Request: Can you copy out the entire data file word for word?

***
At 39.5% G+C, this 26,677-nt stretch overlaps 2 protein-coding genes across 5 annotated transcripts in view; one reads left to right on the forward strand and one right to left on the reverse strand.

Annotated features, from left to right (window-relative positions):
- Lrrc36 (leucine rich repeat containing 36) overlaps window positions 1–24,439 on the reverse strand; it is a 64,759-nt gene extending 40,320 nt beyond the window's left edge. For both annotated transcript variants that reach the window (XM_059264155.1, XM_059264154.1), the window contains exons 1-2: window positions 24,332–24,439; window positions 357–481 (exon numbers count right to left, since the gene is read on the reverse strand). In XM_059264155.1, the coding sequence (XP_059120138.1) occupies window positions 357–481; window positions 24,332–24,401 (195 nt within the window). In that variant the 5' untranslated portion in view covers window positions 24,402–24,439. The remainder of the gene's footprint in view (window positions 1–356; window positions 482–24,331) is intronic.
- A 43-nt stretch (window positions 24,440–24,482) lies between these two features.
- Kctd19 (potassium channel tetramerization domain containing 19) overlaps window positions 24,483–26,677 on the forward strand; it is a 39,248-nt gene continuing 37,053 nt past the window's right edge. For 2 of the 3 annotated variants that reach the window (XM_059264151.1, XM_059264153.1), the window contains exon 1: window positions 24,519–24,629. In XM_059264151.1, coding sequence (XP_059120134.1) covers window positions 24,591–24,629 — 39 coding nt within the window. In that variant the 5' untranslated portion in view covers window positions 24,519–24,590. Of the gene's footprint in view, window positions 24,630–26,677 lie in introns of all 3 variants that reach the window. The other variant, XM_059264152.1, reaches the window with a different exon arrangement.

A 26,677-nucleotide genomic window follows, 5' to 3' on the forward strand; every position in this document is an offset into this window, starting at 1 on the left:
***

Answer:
At 39.5% G+C, this 26,677-nt stretch overlaps 2 protein-coding genes across 5 annotated transcripts in view; one reads left to right on the forward strand and one right to left on the reverse strand.

Annotated features, from left to right (window-relative positions):
- Lrrc36 (leucine rich repeat containing 36) overlaps window positions 1–24,439 on the reverse strand; it is a 64,759-nt gene extending 40,320 nt beyond the window's left edge. For both annotated transcript variants that reach the window (XM_059264155.1, XM_059264154.1), the window contains exons 1-2: window positions 24,332–24,439; window positions 357–481 (exon numbers count right to left, since the gene is read on the reverse strand). In XM_059264155.1, the coding sequence (XP_059120138.1) occupies window positions 357–481; window positions 24,332–24,401 (195 nt within the window). In that variant the 5' untranslated portion in view covers window positions 24,402–24,439. The remainder of the gene's footprint in view (window positions 1–356; window positions 482–24,331) is intronic.
- A 43-nt stretch (window positions 24,440–24,482) lies between these two features.
- Kctd19 (potassium channel tetramerization domain containing 19) overlaps window positions 24,483–26,677 on the forward strand; it is a 39,248-nt gene continuing 37,053 nt past the window's right edge. For 2 of the 3 annotated variants that reach the window (XM_059264151.1, XM_059264153.1), the window contains exon 1: window positions 24,519–24,629. In XM_059264151.1, coding sequence (XP_059120134.1) covers window positions 24,591–24,629 — 39 coding nt within the window. In that variant the 5' untranslated portion in view covers window positions 24,519–24,590. Of the gene's footprint in view, window positions 24,630–26,677 lie in introns of all 3 variants that reach the window. The other variant, XM_059264152.1, reaches the window with a different exon arrangement.

A 26,677-nucleotide genomic window follows, 5' to 3' on the forward strand; every position in this document is an offset into this window, starting at 1 on the left: